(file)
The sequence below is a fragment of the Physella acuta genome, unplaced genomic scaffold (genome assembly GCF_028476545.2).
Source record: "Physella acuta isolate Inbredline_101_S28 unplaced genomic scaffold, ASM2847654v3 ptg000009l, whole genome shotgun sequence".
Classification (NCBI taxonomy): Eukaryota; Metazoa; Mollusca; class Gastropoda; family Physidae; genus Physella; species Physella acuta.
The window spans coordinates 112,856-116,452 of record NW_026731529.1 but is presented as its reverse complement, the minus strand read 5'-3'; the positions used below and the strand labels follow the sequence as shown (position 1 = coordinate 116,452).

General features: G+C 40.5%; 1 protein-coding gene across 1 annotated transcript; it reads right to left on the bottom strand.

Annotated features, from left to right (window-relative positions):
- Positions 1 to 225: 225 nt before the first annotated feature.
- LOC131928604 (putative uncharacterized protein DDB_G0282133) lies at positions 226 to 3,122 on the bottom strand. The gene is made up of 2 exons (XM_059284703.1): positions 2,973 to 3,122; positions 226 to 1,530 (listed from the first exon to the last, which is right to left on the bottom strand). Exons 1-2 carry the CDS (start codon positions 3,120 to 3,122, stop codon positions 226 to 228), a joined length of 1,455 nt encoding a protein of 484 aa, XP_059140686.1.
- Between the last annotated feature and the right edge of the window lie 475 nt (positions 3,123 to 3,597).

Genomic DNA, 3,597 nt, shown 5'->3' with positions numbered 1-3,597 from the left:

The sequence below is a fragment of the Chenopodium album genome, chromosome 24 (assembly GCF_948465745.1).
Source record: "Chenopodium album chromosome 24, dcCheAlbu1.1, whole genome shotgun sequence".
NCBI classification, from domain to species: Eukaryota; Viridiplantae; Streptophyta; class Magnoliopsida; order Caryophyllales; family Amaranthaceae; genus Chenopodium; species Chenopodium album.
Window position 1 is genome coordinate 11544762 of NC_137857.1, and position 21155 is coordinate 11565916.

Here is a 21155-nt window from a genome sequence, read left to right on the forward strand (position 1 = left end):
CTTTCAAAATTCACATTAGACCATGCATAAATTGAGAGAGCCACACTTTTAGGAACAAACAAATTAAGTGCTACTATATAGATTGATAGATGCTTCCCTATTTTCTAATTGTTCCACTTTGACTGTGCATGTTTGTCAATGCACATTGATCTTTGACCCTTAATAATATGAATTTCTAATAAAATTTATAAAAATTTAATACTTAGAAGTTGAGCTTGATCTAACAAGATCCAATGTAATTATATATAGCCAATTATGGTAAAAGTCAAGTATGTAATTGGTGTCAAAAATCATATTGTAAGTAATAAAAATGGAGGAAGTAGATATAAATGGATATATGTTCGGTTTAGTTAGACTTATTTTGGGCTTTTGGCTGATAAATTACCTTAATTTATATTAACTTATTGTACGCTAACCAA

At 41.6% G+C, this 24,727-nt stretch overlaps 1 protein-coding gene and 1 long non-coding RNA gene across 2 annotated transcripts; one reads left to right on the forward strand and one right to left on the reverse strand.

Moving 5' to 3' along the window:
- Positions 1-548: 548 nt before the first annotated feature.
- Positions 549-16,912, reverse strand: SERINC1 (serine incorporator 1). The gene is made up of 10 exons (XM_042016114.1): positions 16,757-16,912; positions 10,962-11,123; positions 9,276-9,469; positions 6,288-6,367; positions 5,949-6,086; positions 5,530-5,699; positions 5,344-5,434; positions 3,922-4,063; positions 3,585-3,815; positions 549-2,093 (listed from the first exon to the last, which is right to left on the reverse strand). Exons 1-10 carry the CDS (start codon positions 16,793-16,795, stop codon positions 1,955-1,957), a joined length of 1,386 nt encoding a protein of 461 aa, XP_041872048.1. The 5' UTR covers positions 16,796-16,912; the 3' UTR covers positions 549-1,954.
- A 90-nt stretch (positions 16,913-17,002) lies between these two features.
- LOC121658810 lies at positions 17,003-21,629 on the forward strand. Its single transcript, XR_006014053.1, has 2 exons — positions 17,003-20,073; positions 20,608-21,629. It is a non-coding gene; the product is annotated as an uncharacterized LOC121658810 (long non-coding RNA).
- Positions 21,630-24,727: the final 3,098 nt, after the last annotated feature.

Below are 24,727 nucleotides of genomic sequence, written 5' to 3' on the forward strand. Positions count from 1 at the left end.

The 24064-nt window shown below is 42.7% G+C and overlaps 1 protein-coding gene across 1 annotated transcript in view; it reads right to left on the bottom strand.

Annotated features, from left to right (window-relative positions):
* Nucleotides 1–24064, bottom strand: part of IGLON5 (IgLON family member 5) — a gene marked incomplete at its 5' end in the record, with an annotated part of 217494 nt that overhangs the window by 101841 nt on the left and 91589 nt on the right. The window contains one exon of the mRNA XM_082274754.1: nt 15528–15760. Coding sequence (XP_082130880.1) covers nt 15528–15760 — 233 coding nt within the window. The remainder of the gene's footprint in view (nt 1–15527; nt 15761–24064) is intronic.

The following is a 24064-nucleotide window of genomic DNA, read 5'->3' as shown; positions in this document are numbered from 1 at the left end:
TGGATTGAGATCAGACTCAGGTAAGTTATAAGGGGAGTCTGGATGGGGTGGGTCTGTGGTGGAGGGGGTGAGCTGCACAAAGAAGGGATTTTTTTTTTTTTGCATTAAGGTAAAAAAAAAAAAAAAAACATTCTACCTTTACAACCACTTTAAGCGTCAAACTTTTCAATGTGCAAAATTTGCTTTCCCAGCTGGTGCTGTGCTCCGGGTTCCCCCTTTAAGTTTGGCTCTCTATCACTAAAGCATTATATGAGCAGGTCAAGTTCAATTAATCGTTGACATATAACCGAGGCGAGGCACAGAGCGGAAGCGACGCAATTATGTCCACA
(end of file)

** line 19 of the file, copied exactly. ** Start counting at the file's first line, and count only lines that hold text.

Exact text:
- Positions 1-548: 548 nt before the first annotated feature.